When projects collide

I am sure many institutions working on the XCRI project will sympathise with how tricky it can be juggling work on both XCRI and KIS (and trying to maintain service as usual!).

Last week my colleagues and I found ourselves spinning our KIS plates (providing a list of 400+ URLs for the data submission; gathering up KISCOURSEIDs and working out just what to do with that widget…) with our XCRI plates (trying to suss out the data definitions, testing the new CMS and providing feedback to the developers).

We’re also working on the postgraduate online prospectus and then there’s that small matter of Clearing…

But if there is one thing that’s cheered me through the last week, it has been reading the JISC progress report summary and reading about the experiences of other universities working on the project.

I am amazed at how similar everyone’s experiences are to each other, and to our own. The recurring themes were the undocumented and haphazard ways in which course information is generated, used, passed on and dispensed with. Not to mention the sheer complexity of the whole operation and the potential difficulties with trying to systematise such vast and sprawling processes.

Reading the report, I felt reassured that we were not alone and a little inspired by the common recognition of how important this project is for our institutions. Working on these multiple projects  is a bit of a juggling act for all involved but it helps us to see how things connect and feed into each other which I hope will benefit our work on the project as a whole.


Spotlight on the Programmes Factory – or is it Plant?

Just a quick update in this blog. After a fairly intense period of development and prototyping we are just about up against clearing. So developers are going to be somewhat occupied. We have one more feedback session with the product owner this week. Time to take stock and look at some of the less technical – but equally important work packages.

We have been beavering away as a fairly small group for the last couple of months and I think it is fair to say we are pleased with progress on the new Programmes Plant software. (Is it the Programmes Plant or just Programmes Factory II? Not sure really but we can worry about that later.) The development of the Programmes Plant up to this point has mainly been about how it will be used by the EMS team. We have worked directly with those who will use the system in that department. This has required a great deal of commitment from the Enrolment Mangement Services team as well as from IS but the result is that we are delivering what is needed.  It is a really important consideration for any HEI or FEI considering going down this route – the mebers of staff who will be the users of the system must be given the time to provide  a high level of involvement – which of course means many hours – if there is to be a succesful outcome.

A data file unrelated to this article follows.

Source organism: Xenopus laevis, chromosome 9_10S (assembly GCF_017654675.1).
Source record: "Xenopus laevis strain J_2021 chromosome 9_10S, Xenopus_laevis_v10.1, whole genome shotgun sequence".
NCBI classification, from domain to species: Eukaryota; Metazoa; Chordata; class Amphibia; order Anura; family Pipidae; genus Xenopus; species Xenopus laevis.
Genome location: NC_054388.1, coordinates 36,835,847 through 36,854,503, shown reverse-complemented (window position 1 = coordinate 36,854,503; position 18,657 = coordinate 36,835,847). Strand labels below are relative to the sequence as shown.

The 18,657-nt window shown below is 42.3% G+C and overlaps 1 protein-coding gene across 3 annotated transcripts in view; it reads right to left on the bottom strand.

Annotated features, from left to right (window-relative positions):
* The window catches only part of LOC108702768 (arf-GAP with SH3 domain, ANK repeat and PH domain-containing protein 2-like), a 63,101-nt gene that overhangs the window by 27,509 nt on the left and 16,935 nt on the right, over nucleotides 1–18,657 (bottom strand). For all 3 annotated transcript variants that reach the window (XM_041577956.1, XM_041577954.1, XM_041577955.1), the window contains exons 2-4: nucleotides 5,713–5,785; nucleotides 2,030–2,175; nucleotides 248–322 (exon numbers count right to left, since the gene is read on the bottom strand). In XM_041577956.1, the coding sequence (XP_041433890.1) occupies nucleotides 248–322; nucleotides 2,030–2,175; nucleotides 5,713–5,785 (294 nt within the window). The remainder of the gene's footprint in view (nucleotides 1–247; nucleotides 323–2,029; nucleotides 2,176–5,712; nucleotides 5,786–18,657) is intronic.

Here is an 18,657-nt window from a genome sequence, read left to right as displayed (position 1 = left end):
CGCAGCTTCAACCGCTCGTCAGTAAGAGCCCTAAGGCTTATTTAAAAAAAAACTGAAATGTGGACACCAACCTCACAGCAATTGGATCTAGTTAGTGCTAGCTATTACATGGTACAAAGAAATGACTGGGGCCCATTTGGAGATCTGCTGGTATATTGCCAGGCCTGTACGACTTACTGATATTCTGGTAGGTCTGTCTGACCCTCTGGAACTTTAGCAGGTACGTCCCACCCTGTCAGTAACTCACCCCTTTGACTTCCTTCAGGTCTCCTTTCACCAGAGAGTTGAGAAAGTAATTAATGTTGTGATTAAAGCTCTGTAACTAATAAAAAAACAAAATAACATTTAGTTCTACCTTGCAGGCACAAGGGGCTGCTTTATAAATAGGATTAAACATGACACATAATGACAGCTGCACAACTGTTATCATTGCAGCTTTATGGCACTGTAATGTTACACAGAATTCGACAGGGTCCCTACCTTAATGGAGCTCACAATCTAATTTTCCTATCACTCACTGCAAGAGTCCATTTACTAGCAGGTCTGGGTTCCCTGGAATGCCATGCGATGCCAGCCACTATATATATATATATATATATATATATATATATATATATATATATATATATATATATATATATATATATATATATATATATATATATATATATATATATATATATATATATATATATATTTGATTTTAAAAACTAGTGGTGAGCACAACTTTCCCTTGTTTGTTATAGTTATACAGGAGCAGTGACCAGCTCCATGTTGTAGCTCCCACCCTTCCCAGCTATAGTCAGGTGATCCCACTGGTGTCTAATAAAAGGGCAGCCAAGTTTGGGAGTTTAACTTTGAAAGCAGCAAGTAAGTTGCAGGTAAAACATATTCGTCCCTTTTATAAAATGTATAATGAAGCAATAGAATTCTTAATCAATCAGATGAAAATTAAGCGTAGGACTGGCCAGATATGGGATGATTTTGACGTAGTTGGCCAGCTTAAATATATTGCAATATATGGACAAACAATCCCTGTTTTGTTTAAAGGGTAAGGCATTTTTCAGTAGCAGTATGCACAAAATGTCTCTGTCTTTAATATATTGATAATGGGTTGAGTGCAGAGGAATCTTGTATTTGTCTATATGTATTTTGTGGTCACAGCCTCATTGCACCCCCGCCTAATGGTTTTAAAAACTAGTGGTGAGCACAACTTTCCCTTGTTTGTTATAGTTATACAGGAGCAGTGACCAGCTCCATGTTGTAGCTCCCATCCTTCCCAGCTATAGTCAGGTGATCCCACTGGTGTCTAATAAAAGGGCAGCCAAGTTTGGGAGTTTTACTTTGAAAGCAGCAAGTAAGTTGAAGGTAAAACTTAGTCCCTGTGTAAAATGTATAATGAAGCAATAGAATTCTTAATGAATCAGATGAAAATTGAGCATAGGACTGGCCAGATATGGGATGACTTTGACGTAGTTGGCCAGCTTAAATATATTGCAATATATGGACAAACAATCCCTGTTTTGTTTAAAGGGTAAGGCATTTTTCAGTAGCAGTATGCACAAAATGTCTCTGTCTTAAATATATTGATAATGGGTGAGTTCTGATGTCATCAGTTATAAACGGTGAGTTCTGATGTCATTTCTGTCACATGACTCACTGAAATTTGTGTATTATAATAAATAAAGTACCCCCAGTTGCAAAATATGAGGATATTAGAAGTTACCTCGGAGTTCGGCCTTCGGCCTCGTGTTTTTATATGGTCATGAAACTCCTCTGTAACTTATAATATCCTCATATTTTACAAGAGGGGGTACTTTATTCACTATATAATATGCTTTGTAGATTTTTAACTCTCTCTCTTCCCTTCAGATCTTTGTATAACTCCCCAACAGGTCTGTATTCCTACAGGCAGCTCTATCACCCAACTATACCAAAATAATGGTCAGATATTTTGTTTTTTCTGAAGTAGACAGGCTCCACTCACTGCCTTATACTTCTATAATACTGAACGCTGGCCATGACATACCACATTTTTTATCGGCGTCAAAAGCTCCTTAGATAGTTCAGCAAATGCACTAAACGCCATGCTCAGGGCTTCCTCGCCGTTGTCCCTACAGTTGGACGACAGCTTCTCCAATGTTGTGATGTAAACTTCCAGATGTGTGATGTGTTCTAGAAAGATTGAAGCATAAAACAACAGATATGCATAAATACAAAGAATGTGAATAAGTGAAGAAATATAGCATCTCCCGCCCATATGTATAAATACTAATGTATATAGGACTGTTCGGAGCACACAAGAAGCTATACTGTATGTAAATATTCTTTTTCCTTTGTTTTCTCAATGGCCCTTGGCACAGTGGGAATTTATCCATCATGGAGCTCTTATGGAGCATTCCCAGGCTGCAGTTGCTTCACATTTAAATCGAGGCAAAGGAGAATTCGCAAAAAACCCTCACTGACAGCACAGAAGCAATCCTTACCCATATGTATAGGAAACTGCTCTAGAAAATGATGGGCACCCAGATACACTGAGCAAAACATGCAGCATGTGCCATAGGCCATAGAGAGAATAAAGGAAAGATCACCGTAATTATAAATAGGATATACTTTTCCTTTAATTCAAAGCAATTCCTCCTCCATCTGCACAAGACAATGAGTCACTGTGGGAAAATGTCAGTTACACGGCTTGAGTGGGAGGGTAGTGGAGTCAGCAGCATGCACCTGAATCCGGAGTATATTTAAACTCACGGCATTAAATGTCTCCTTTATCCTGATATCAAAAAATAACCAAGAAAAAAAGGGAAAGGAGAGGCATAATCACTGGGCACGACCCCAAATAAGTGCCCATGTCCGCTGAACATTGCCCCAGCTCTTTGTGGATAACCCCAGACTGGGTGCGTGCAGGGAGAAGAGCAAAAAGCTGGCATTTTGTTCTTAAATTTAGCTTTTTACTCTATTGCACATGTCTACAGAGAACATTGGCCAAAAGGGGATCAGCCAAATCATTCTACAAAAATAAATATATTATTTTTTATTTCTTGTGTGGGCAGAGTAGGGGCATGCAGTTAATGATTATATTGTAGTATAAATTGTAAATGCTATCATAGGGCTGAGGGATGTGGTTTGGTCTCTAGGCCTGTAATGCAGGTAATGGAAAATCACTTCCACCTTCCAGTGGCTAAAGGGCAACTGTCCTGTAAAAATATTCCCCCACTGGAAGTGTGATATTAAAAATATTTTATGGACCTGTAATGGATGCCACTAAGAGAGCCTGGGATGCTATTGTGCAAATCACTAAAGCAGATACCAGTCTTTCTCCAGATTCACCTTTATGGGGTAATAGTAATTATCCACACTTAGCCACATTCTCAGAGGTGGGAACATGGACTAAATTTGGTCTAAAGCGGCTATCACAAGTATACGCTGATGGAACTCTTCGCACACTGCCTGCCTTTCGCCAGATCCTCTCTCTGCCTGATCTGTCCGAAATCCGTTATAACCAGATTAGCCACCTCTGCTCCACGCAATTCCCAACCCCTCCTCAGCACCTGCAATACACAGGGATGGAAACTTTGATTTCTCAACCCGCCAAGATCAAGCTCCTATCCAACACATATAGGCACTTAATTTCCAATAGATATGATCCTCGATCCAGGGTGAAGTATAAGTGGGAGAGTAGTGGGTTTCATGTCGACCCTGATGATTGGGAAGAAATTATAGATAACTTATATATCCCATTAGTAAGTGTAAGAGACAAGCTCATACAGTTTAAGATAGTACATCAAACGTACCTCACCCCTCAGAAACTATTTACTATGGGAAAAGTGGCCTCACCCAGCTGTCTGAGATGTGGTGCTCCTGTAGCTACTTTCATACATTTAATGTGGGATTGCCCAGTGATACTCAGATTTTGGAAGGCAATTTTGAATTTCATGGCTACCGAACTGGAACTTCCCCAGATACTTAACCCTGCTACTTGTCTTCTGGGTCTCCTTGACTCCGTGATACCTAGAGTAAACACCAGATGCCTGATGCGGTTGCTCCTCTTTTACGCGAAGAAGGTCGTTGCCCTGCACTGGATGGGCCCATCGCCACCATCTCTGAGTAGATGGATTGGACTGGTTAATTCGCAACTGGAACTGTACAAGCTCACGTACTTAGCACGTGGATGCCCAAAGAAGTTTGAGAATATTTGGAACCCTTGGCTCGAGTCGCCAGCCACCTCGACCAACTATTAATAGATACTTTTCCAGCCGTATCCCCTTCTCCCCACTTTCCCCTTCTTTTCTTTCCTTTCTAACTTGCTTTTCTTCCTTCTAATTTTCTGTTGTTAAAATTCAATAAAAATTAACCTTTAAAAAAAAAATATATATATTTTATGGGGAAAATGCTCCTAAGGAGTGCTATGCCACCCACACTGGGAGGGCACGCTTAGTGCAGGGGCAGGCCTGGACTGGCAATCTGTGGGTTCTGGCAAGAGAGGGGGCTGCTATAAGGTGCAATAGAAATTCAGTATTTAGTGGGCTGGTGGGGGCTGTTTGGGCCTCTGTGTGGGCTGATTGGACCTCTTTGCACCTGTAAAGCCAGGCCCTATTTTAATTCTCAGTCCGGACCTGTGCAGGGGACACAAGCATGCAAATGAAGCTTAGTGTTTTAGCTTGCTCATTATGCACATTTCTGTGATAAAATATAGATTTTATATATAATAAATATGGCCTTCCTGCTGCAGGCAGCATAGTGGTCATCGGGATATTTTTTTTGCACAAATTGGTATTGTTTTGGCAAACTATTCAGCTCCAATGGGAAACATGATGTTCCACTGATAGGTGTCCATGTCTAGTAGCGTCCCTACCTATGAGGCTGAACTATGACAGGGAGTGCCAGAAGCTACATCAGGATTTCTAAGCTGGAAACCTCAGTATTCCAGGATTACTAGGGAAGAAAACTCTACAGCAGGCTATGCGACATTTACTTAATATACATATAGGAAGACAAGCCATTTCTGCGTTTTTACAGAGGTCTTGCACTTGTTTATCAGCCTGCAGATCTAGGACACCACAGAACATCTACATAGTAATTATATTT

Now we are ready to start spreading the word and looking at how others in the Faculties and Schools will feed data into the system.

So one of the tasks for the next few weeks will be to introduce the work done so far to our colleagues in other parts of the university. Although we have complete faith in our developers ability to build the application, it will not exist in a vacuum.  The Programmes Plant is just one part of a whole range of systems – some software based, some manual and some a mixture of the two – that are needed to get out course data out to those are, and those we hope will be, studying at Kent. And of course to produce the XCRI feed. The long term plan is that these systems are automated and will talk nicely to one another but we cannot achieve all that within the life of this project.  Neither can we continue with disparate systems that have the potential to get out of synchronisation and necessitate duplication of effort.  To bridge the gaps and maintain communication between our current systems we need to be confident that we have appropriate, efficient and comprehensive workflows in place.

We need to map out how our colleagues in the Schools and Faculties will interact with the Programmes Plant and, where data flows are not yet automated, what manual triggers we need to put in place to capture the creation, modification and termination of programmes and associated marketing information.  Some of this information we may be able to get via web services from the Admissions system and the Student Records systems but for the time being some will rely on email notifications and on-line forms.

There is a positive mood in the team at the moment and we are looking forward to demonstrating how far we have come and talking to our colleagues about next steps.